To “command by obeying,” they informed, “means that the people decide the direction and the ways in which we are to work.” And they explained that there are seven principles for the Other Government: to obey and not to command, to represent and not to substitute, to go down and not up, to convince and not to conquer, to construct and not to destroy, to propose and not to impose.

On the controversial issue of Zapatista justice, the speakers explained that there are different types of problems, to which “we look for solutions ourselves. The first thing we do is investigate the case, and then we bring together the parties in conflict. The authority remains neutral in order to be able to listen to the arguments of the parts and, based on that, to apply justice to the guilty, where the punishment is usually to do work for the benefit of the town, the municipality, or the zone. In the Other Government justice can’t be bought or negotiated. The power of money doesn’t have a say in Zapatista justice,” concluded the autonomous authority of one of the regions of the jungle.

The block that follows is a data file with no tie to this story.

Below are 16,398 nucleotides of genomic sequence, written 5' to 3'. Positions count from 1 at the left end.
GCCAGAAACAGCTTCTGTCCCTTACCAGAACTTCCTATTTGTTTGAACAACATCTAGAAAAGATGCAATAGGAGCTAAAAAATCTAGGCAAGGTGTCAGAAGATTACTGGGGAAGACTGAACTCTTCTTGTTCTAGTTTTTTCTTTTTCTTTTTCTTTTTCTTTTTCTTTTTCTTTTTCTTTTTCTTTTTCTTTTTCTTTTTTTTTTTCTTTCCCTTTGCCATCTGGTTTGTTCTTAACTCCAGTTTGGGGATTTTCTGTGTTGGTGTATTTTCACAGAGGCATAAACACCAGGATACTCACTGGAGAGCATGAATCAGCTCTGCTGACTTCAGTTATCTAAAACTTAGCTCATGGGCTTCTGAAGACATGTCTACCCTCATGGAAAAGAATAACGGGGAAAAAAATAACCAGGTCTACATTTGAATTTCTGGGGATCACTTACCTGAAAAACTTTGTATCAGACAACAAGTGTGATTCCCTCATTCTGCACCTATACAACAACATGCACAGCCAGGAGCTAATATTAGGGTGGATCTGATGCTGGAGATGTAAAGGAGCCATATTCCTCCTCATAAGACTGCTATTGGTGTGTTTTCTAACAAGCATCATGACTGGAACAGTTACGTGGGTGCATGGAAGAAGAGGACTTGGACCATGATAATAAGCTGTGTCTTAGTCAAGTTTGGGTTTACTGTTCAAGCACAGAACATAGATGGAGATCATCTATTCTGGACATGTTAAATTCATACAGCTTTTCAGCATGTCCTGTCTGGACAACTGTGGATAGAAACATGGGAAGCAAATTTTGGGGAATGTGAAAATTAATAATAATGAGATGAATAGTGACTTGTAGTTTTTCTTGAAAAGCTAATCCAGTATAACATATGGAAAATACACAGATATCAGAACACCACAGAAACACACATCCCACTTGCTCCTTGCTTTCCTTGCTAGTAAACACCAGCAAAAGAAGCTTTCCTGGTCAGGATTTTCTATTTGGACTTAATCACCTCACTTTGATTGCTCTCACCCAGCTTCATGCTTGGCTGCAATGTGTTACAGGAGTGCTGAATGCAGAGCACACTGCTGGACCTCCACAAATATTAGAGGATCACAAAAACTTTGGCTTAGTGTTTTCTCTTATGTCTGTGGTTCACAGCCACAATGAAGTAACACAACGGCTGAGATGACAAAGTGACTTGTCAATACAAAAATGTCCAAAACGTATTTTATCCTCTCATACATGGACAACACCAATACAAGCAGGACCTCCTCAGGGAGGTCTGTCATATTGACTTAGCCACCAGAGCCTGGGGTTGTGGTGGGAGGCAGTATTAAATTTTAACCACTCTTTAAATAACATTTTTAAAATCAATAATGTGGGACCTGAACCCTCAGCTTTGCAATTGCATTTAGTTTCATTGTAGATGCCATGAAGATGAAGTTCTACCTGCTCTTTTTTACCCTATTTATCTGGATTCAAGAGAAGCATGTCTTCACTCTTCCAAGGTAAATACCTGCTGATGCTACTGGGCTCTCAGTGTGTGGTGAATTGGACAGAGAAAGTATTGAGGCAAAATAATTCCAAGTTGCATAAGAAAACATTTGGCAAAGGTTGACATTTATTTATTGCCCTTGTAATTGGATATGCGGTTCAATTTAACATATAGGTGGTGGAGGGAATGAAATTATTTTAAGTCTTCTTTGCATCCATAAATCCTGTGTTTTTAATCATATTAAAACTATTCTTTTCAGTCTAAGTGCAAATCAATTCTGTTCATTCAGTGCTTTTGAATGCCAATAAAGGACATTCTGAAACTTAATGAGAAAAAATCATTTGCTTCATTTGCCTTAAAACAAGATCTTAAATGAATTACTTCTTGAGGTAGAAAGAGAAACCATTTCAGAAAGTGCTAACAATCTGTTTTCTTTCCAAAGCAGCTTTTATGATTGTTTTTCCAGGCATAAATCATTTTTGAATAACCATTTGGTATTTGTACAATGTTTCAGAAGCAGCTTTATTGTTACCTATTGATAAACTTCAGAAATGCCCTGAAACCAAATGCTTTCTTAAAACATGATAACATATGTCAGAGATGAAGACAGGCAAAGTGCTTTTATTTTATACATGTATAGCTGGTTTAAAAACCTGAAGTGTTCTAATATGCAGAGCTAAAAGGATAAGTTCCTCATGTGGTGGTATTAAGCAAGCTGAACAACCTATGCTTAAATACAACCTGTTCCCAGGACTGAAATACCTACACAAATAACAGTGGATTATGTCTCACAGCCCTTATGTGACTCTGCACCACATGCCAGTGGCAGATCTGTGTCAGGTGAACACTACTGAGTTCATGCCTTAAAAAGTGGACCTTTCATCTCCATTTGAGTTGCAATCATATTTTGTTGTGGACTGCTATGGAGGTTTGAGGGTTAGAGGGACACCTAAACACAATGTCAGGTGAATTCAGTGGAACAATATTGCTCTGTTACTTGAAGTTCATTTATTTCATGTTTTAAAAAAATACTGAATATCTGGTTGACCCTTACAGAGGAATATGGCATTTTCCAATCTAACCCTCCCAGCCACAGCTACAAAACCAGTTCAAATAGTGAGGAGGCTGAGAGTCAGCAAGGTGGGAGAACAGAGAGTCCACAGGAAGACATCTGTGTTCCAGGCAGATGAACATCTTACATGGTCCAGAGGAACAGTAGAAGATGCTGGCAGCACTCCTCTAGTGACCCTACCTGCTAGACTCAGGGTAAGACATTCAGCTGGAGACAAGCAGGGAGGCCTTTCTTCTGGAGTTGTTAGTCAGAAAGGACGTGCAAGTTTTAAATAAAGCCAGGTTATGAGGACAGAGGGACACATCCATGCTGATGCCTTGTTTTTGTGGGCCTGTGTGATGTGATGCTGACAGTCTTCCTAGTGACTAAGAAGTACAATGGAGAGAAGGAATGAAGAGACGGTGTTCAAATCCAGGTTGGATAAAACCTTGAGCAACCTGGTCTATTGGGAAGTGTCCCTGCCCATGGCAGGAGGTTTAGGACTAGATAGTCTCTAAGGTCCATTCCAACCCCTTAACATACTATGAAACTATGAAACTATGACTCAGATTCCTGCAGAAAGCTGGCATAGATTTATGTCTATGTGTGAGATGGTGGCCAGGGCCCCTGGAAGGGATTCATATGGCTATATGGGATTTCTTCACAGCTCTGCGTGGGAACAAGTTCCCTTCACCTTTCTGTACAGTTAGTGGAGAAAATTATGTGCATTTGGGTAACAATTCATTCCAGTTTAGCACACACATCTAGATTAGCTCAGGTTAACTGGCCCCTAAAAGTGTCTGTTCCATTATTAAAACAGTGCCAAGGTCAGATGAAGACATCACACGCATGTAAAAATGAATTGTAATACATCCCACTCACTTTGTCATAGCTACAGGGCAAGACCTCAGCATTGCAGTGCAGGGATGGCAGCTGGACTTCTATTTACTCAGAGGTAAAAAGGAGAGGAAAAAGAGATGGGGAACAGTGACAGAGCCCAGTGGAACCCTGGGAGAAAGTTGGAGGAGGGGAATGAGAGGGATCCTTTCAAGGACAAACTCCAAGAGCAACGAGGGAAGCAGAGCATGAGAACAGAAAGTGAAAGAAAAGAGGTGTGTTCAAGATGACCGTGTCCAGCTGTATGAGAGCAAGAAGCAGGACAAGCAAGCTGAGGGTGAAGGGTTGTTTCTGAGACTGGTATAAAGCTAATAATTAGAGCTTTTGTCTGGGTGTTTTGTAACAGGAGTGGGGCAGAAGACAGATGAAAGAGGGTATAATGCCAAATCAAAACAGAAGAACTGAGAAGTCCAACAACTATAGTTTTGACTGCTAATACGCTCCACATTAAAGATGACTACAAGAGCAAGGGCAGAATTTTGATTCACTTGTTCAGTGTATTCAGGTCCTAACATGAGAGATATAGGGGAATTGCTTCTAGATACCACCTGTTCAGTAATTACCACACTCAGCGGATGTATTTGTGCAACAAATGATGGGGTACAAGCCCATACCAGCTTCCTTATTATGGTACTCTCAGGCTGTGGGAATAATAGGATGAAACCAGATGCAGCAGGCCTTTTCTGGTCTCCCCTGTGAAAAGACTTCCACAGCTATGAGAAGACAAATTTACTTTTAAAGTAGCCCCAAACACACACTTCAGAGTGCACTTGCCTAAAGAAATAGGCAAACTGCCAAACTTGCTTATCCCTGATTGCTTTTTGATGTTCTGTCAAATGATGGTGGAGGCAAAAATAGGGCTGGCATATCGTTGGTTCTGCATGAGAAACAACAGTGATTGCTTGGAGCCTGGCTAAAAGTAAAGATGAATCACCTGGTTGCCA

In turn, Oventik’s Good Government Council pointed out that, for the Zapatistas, “autonomy is a universal right that allows us to live in a humane way, with freedom, justice, democracy, and our own laws anywhere in the world. Autonomy can’t be understood with one word; instead, we need to speak of the different aspects and rights: the right to life, to politics, to justice, to freedom, to democracy, to health, to education, to the territory, etc.”

Oventik’s autonomous representatives, frustrated at a 13 years of governmental oppression, feel that “the bad government has betrayed us, has tried to annihilate us to do away with our just struggle. Many compañeros and compañeras have been assassinated by the military and by paramilitary groups, and there are still thousands of people displaced by the war.”

Currently, they explained, there is no single law or judicial system to apply justice. Rather, each municipality develops its own internal rules. Because of that, “we see the need to develop general norms that can guide us in all municipalities in the region.”